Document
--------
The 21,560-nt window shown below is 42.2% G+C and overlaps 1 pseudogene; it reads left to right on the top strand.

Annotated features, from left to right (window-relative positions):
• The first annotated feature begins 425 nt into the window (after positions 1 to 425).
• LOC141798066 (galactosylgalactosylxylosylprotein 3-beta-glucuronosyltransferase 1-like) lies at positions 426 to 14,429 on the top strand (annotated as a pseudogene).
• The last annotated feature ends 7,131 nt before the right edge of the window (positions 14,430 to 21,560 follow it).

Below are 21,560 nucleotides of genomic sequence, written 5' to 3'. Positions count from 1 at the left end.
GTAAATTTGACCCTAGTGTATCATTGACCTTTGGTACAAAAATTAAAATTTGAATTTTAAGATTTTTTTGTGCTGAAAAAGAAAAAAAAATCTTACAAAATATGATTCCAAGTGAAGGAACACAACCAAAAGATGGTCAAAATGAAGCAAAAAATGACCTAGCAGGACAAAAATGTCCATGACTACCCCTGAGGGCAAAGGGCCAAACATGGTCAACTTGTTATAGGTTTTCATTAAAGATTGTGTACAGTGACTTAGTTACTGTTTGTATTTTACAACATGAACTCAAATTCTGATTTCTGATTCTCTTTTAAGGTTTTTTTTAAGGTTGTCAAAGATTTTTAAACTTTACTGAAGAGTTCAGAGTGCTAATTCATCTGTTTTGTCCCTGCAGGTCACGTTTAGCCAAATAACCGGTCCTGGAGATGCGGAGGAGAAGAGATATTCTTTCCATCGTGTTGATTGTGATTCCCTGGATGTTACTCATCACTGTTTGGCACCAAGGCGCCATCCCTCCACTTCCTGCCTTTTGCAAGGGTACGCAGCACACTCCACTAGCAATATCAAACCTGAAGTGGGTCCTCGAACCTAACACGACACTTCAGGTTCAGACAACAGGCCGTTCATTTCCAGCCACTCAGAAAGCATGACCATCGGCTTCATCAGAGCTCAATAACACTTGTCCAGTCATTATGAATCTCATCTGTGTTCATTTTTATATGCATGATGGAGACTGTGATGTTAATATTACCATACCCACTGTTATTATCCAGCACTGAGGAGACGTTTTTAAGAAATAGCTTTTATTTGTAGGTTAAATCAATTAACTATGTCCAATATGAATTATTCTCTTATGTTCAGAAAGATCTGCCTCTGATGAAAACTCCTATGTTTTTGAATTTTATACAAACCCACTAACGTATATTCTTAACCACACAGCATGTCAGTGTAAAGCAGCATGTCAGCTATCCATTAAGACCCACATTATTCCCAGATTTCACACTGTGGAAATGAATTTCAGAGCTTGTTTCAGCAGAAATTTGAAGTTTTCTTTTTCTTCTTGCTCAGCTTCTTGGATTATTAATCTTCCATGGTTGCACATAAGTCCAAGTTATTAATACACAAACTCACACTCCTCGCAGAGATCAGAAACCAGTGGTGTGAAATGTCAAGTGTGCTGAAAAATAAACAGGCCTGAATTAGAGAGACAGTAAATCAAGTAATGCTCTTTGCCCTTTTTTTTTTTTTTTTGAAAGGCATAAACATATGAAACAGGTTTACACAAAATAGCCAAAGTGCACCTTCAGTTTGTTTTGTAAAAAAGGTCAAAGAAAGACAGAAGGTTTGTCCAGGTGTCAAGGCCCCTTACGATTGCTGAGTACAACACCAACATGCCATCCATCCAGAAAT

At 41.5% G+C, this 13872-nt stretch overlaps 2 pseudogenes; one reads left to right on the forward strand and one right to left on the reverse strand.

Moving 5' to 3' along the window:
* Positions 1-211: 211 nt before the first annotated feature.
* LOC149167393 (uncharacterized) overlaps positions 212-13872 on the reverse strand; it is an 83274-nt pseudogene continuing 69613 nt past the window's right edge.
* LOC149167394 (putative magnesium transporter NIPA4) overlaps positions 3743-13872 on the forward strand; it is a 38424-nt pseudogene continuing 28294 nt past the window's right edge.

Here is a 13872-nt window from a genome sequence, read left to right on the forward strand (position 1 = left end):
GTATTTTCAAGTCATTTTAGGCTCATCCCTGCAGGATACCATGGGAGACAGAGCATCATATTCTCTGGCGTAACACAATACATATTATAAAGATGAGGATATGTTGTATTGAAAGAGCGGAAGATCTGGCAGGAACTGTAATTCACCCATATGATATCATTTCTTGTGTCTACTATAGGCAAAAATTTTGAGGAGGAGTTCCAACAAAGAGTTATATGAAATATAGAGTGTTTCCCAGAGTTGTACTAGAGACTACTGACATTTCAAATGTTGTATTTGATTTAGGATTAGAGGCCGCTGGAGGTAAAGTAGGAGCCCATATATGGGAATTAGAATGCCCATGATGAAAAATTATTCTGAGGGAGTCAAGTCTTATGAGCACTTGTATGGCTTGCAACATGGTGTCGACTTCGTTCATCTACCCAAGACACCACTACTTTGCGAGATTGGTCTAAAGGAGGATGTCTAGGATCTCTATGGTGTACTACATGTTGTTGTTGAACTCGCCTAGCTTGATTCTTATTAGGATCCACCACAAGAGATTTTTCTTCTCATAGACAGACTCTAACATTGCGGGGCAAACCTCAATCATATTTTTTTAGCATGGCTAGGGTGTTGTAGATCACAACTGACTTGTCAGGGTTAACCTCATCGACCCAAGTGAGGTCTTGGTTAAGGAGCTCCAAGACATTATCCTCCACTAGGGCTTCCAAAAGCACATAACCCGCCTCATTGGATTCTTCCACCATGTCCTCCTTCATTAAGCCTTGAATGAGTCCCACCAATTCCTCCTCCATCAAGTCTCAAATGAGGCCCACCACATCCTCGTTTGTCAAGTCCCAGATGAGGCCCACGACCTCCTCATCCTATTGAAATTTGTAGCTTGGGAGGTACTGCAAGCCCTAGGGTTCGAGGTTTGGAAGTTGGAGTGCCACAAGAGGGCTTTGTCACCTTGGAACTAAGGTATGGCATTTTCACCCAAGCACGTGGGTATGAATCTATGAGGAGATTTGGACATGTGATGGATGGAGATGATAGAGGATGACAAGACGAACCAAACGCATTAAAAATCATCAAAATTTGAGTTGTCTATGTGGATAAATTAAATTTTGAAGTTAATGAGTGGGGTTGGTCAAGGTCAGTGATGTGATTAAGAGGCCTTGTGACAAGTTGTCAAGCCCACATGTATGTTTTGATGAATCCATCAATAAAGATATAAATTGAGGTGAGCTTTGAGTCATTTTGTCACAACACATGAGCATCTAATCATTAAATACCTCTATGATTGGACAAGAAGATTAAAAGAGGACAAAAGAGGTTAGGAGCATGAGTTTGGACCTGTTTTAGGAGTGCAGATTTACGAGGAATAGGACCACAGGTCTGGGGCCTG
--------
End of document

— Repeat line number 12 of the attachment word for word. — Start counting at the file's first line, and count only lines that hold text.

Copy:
* LOC149167394 (putative magnesium transporter NIPA4) overlaps positions 3743-13872 on the forward strand; it is a 38424-nt pseudogene continuing 28294 nt past the window's right edge.